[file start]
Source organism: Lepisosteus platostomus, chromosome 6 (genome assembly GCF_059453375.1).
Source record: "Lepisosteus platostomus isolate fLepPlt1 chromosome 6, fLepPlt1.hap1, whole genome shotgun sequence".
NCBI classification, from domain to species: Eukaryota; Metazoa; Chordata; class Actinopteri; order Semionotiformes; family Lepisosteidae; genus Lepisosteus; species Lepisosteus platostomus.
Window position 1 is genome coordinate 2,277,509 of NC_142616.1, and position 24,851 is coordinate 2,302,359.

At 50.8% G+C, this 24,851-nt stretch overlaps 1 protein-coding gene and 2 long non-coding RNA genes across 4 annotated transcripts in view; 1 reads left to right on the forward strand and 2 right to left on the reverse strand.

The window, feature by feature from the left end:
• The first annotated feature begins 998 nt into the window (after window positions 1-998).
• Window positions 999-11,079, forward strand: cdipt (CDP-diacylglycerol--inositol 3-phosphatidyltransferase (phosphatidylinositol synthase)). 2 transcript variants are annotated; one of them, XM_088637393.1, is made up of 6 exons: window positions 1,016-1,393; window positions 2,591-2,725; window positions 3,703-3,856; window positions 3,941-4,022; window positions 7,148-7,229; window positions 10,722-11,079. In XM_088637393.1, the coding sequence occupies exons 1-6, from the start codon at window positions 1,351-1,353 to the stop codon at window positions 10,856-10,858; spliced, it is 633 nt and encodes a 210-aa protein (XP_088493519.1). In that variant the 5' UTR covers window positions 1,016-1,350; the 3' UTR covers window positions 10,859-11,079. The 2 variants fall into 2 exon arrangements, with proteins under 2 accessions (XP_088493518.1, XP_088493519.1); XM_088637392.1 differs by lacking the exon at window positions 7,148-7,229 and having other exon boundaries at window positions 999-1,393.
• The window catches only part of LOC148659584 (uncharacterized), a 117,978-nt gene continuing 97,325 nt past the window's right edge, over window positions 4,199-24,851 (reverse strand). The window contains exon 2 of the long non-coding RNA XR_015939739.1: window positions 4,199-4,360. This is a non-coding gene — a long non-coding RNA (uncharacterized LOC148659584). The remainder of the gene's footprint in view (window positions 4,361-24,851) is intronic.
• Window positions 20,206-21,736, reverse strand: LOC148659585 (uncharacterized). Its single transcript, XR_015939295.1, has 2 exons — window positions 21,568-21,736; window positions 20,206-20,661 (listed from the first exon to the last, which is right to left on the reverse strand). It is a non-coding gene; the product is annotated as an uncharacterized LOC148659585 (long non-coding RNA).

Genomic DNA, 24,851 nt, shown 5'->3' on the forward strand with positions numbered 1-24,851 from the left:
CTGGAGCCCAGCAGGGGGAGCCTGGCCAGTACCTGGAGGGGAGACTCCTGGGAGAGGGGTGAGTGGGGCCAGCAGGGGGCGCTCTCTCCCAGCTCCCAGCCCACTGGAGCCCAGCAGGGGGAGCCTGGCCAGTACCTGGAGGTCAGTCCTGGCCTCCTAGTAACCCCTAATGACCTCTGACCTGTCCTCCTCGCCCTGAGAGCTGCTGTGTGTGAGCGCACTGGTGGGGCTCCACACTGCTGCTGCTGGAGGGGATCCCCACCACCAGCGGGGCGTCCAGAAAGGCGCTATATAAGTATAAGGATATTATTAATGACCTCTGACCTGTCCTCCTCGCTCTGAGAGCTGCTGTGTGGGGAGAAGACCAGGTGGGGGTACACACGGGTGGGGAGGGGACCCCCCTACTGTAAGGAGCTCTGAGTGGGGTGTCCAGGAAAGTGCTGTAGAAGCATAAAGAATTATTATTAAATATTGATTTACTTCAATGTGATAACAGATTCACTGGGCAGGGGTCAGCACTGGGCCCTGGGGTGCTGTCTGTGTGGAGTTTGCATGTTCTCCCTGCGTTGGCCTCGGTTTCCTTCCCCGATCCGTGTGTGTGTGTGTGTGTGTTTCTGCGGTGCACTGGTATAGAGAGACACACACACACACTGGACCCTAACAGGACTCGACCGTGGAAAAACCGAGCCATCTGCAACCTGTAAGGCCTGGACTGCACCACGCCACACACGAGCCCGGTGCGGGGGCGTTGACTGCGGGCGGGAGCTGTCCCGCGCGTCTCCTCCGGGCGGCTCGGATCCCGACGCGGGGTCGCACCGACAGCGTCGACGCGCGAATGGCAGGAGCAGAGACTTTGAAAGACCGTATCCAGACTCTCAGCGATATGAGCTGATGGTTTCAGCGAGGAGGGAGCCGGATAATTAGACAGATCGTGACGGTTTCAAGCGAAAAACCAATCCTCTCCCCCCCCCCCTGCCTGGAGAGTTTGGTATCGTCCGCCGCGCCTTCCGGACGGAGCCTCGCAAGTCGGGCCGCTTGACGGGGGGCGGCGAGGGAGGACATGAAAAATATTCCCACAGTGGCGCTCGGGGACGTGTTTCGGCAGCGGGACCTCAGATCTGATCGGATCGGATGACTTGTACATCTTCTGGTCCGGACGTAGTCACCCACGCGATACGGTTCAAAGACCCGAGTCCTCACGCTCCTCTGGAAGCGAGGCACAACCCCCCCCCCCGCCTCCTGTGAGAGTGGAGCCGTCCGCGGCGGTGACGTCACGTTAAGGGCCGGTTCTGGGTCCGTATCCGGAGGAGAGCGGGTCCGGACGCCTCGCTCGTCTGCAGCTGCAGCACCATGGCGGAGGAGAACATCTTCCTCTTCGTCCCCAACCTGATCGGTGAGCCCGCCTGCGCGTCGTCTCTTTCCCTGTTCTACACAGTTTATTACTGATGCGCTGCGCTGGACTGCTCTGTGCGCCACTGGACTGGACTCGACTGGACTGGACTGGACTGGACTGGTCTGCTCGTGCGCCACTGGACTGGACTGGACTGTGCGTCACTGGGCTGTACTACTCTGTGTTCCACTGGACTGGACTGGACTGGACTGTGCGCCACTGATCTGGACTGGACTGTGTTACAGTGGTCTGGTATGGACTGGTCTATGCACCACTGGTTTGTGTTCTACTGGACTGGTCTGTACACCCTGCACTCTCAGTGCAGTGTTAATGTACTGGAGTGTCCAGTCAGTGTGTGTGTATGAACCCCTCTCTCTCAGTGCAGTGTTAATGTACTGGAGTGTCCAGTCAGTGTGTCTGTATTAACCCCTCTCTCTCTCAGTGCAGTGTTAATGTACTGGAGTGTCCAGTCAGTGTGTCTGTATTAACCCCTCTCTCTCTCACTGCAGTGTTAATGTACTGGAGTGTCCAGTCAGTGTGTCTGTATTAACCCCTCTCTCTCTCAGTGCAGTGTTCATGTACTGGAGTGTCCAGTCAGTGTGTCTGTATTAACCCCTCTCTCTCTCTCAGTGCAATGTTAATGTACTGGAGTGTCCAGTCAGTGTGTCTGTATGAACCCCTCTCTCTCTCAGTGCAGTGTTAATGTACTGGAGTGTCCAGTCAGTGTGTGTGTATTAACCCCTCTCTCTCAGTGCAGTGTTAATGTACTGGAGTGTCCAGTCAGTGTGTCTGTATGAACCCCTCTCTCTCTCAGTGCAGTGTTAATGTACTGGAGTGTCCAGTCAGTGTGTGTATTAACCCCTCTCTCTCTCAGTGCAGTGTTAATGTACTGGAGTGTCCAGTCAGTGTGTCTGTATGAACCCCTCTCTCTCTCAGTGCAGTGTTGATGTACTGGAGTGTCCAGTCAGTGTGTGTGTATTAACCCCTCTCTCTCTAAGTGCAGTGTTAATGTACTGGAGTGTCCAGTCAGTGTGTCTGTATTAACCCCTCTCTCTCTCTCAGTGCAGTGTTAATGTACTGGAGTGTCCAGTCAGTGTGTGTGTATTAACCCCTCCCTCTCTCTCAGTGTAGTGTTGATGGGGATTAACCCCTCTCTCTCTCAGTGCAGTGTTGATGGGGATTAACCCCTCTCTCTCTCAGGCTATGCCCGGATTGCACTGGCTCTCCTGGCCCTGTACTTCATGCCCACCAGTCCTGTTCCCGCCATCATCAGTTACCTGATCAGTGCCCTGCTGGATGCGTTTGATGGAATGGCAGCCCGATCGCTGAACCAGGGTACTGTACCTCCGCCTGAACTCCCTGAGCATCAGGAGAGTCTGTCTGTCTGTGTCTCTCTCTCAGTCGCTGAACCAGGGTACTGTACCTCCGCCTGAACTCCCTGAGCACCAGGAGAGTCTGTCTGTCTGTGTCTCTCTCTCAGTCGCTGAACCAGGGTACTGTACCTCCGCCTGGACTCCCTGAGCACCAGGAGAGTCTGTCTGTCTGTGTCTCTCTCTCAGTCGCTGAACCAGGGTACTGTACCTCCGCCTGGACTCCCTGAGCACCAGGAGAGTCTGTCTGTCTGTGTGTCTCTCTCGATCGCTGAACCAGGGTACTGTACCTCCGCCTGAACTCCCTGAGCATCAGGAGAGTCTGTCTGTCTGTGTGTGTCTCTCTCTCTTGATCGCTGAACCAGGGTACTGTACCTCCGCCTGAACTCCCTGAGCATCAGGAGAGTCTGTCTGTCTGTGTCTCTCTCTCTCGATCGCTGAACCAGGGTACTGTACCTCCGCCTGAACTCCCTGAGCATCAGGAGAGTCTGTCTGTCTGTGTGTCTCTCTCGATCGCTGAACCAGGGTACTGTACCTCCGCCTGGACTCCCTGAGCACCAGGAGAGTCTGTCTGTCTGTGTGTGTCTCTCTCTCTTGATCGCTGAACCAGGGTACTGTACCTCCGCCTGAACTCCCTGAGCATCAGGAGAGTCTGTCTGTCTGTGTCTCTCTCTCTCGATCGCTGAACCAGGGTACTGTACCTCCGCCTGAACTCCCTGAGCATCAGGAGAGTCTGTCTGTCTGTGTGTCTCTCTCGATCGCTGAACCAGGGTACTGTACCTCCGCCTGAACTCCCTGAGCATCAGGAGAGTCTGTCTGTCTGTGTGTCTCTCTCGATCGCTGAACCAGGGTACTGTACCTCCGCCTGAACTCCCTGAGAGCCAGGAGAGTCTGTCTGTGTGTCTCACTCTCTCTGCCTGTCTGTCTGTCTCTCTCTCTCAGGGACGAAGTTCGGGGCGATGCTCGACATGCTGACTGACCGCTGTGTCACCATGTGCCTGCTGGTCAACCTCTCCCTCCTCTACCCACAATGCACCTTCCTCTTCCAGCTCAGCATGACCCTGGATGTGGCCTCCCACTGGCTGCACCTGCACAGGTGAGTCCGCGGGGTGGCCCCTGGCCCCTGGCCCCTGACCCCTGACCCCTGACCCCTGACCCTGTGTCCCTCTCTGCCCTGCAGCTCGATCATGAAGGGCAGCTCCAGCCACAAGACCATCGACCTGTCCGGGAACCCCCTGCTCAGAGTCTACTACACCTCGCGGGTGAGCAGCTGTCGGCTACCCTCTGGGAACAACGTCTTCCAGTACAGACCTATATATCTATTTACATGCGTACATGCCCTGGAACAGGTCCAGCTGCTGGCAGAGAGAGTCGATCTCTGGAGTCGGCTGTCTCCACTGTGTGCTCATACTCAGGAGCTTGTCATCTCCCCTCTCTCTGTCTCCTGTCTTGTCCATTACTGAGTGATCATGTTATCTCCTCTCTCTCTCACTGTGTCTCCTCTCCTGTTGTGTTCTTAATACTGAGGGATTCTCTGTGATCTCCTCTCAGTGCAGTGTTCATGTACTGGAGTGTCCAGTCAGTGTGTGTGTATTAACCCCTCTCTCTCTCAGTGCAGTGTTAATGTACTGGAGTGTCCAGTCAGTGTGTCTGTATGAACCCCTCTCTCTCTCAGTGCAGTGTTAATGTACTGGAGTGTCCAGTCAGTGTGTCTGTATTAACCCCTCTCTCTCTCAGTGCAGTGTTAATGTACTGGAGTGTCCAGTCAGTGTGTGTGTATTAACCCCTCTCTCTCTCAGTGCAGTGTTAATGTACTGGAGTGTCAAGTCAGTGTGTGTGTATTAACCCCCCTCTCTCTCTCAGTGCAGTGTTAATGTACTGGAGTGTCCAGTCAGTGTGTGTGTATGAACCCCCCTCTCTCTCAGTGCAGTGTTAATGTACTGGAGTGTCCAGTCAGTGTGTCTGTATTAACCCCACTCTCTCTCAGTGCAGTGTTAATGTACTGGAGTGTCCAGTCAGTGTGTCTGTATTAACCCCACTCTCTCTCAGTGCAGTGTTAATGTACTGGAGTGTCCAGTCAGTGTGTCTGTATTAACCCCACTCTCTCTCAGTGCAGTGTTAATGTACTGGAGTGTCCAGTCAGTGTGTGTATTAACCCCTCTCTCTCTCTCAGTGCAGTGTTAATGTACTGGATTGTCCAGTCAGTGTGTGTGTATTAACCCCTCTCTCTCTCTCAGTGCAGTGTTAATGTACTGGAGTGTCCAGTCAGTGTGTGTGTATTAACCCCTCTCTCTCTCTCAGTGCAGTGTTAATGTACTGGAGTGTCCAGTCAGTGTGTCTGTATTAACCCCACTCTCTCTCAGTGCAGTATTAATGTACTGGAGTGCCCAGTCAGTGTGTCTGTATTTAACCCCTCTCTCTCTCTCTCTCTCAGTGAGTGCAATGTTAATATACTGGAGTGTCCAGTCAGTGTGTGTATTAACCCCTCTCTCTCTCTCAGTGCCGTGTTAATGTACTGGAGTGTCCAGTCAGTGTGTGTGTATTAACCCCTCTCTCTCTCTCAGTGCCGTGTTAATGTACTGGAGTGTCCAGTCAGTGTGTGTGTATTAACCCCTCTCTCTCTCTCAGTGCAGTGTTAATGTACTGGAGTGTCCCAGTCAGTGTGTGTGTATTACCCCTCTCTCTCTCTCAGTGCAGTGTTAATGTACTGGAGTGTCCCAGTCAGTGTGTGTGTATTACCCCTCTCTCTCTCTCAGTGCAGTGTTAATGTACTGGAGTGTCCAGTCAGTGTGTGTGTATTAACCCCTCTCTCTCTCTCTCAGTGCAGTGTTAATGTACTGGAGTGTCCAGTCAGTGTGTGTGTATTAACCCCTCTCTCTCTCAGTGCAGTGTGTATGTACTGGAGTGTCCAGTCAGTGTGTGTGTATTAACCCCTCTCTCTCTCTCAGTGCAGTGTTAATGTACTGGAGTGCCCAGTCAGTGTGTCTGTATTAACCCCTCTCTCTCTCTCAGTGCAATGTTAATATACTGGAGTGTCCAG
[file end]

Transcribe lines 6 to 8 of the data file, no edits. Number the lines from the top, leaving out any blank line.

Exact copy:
The window, feature by feature from the left end:
• The first annotated feature begins 998 nt into the window (after window positions 1-998).
• Window positions 999-11,079, forward strand: cdipt (CDP-diacylglycerol--inositol 3-phosphatidyltransferase (phosphatidylinositol synthase)). 2 transcript variants are annotated; one of them, XM_088637393.1, is made up of 6 exons: window positions 1,016-1,393; window positions 2,591-2,725; window positions 3,703-3,856; window positions 3,941-4,022; window positions 7,148-7,229; window positions 10,722-11,079. In XM_088637393.1, the coding sequence occupies exons 1-6, from the start codon at window positions 1,351-1,353 to the stop codon at window positions 10,856-10,858; spliced, it is 633 nt and encodes a 210-aa protein (XP_088493519.1). In that variant the 5' UTR covers window positions 1,016-1,350; the 3' UTR covers window positions 10,859-11,079. The 2 variants fall into 2 exon arrangements, with proteins under 2 accessions (XP_088493518.1, XP_088493519.1); XM_088637392.1 differs by lacking the exon at window positions 7,148-7,229 and having other exon boundaries at window positions 999-1,393.